September ushers in hunting season
By Mike Marsh
Published in Sports on September 18, 2009 1:46 PM
Noon had arrived. It was the witching hour for hunters, and the first time most of them had fired a gun since hunting season ended the previous winter.
Hunters headed into a harvest cornfield and stirred a few late-feeding flocks. But it was so hot the birds headed for the trees rimming the field and just perched in the shade.
A couple of hunting buddies from Wilmington, Bill Helms and Reggie Honbarriel, sat on stools at the edge of the stubble. Helms is the manager of a stevadore company and Honbarriel owns a self-storage facility. They had downed one dove during the initial flight.
"I'm sure it will get better as the afternoon goes on," said Helms. "But it wouldn't really matter. No matter how good or bad the shooting is, you can't miss opening day of dove season."
"I love the smell of gunpowder," said Honbarriel. "I wouldn't miss being out here with my friend on opening day."
David Knox of Roans Branch Hunting Preserve hosted the hunt. Knox had 93 hunters spread across several Brunswick County farm fields near Bolivia.
"I try to see how much field area has been cut to determine how many hunters I can have," said Knox. "About 95 percent of the hunters come opening day. It drops to 60 percent the following Saturday, and to 40 or 50 percent each Saturday after that."
Knox charges a fee of $125 for those who wish to hunt all six Saturdays of the initial season. After the first two Saturdays, he charges a daily fee of $25 per hunter for those who don't hunt the first two Saturdays.
"I coordinate hunts on several farms so the farmers don't have to do it," he said. "It keeps everything organized and gives control over access to the property. We have about 800 acres of fields open for dove hunting."
When the hunters first arrived, Knox, his family and friends were preparing a barbecue picnic for their guests. His 13-year-old daughter Martina was helping.
"She hunts, but I will be busy today making sure the hunters are having a good time," said nox. "I will take her hunting later in the season."
Knox works a day job, as well as working as a manager for 250 acres of his own family's farm. He said he always wanted to find a way to make a living hunting and fishing, and the original farm had about 150 acres, mostly in timberland.
"I started the hunting preserve on our original farm acreage, where we still release pen-raised quail for hunters," he said. "Recently, we added a skeet range that is open to the public on an honor system. Anyone can shoot a round of skeet for seven dollars.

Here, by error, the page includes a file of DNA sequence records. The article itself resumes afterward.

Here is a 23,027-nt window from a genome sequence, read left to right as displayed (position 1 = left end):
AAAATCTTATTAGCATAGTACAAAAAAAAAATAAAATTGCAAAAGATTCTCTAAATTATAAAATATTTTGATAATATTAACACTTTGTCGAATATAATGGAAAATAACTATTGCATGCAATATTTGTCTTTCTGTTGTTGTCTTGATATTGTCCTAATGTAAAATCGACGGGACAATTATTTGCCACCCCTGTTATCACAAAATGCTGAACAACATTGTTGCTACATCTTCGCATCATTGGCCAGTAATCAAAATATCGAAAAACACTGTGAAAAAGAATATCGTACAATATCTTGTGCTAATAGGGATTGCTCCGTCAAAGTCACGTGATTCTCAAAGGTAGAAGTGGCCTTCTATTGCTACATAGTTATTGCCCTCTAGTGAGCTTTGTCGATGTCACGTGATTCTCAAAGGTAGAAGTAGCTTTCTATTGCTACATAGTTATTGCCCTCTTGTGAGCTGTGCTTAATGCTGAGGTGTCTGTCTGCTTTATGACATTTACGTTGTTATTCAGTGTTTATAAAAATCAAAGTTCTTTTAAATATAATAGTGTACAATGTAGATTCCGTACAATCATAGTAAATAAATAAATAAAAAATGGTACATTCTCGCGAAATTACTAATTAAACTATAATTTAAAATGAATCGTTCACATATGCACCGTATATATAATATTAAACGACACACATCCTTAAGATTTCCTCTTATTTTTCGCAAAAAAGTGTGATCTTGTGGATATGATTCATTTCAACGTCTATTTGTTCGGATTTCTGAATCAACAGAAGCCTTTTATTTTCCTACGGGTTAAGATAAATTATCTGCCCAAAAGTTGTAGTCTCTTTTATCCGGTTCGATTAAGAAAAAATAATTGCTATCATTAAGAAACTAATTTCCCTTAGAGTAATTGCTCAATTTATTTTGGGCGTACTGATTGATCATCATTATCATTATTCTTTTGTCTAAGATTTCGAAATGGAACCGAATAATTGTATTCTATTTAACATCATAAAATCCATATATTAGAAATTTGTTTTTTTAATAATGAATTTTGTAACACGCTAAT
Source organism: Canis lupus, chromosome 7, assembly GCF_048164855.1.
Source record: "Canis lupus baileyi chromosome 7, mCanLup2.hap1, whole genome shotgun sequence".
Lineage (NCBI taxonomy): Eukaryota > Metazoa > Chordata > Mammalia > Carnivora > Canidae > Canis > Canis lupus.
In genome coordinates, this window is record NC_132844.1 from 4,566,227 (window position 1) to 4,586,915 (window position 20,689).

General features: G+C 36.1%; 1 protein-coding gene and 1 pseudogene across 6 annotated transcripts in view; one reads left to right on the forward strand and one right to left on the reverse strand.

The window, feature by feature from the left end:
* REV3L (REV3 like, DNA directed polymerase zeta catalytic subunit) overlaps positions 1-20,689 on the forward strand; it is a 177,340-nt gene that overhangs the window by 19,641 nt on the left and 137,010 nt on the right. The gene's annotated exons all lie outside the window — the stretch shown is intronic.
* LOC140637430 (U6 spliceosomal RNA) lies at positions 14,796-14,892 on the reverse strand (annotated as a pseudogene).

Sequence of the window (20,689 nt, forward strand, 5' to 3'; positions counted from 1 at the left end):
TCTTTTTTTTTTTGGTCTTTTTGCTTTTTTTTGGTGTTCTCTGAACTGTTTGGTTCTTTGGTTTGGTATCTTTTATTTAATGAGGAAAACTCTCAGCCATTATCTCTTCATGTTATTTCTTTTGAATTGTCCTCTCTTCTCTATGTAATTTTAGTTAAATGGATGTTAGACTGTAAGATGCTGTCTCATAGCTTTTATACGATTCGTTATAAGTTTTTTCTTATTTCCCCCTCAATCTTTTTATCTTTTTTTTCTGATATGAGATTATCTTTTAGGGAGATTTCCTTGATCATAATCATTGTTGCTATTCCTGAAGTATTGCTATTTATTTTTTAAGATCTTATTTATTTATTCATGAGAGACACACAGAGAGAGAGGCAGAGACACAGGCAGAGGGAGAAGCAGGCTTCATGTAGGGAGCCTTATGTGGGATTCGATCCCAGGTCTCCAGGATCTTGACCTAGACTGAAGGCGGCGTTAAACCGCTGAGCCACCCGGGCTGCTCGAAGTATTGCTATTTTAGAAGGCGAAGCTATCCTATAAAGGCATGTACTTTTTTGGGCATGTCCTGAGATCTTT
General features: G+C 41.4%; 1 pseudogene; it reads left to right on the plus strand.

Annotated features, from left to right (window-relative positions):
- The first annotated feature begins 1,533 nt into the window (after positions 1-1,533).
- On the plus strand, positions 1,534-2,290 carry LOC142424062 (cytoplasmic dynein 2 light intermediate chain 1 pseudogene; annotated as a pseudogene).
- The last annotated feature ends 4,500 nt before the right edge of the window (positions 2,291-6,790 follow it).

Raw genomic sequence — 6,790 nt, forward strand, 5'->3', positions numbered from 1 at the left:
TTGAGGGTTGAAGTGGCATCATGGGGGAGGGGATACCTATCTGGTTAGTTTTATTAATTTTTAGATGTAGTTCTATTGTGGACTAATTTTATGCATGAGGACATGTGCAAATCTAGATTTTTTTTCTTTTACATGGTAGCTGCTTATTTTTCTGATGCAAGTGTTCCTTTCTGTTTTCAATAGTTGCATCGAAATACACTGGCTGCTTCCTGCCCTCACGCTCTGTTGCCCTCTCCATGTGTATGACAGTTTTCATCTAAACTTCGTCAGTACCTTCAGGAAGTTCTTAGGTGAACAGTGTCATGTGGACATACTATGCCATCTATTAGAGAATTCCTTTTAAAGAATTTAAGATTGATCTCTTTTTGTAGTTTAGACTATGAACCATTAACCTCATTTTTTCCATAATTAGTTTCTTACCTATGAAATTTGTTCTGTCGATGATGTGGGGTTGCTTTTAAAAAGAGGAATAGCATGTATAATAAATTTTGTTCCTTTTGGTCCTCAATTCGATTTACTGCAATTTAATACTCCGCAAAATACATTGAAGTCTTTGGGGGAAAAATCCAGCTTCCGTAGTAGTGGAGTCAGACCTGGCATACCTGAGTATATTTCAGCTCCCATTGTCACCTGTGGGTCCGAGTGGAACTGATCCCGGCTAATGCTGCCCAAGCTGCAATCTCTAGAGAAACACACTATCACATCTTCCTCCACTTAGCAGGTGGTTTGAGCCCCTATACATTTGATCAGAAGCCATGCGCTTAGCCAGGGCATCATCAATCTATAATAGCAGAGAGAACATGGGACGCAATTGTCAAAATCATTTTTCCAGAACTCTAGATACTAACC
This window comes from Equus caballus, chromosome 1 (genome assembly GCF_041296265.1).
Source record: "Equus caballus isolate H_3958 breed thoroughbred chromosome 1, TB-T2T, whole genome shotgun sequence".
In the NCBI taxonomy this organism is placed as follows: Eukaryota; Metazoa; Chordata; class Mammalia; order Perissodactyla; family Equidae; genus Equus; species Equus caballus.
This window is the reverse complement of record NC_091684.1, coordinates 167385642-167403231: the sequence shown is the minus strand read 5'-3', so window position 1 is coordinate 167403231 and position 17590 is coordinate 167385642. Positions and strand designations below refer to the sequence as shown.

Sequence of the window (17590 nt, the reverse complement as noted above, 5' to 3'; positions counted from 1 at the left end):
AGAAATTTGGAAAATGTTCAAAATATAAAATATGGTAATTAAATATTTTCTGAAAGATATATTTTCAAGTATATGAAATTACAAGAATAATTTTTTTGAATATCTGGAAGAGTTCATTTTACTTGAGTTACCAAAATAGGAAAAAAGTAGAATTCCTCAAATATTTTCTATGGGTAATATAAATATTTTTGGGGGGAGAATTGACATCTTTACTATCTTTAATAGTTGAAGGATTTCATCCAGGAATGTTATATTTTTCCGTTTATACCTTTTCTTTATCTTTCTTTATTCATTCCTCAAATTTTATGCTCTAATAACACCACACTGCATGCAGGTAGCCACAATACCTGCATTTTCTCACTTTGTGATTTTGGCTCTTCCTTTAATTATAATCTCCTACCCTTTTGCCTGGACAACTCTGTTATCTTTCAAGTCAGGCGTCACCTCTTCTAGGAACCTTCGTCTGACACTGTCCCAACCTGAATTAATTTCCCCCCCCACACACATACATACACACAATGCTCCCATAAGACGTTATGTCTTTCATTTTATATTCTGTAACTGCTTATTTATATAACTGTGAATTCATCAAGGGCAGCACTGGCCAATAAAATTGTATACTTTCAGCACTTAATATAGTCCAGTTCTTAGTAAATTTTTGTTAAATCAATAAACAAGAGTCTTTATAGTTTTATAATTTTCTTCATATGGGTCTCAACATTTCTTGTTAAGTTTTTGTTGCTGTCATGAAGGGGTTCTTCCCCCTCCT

"We have some regulars who shoot skeet at our range twice a week. The skeet shooting really ramped up ahead of dove season. Hunters like to practice because it gets them in the mood for opening day."
Knox drove around the fields, searching for the hunting hotspots. Some hunters had good shooting, while others, like Helms and Honbarriel had scarcely fired their guns.
"No one needs to worry about how many doves there will be because the real shooting will start later on," said Knox. "I will be moving the hunters who aren't having any luck to the better positions as soon as other hunters have their limits. Some of these hunters are pretty good shots and will get their limits early."
At about 3:30 p.m., doves started flying everywhere. They swooped across the fields in small flocks of three or four birds along with many singles. Some of the singles received lots of gunfire as hunters missed before connecting with the streaking gray targets. The numbers of shots fired continued to increase, until it sounded like a firefight as flocks of doves numbering several dozen circled and dodged.
Hunters searched in corn stubble for downed birds. Retrievers bounded into the trees and overgrown areas, looking for birds where their owners couldn't go.
Three hours later, the shooting tapered off as the hunters headed for their pickups with game bags bulging or sitting buckets held low, obviously laden with doves because of the feathers sticking to them. But everyone's game bag or stool was much lighter because of the trade off in lead shot shells verses a limit of 15 mourning doves.
Knox greeted hunters as they left, asking them if they had had a good time and seen plenty of birds. Helms and Honbarriel had found the hot action, along with everyone else.
"It's been a good day," said Knox. "There's nothing like hunting you're your friends on opening day of dove season to tell you that fall has finally arrived."
Contact Knox, Roans Branch Hunting Preserve at (910) 520-3485. For skeet shooting information, call Alvin Helton at (910) 512-1707.
To contact Mike Marsh with outdoor news, order his books or view the latest video, visit www.mikemarshoutdoors.com.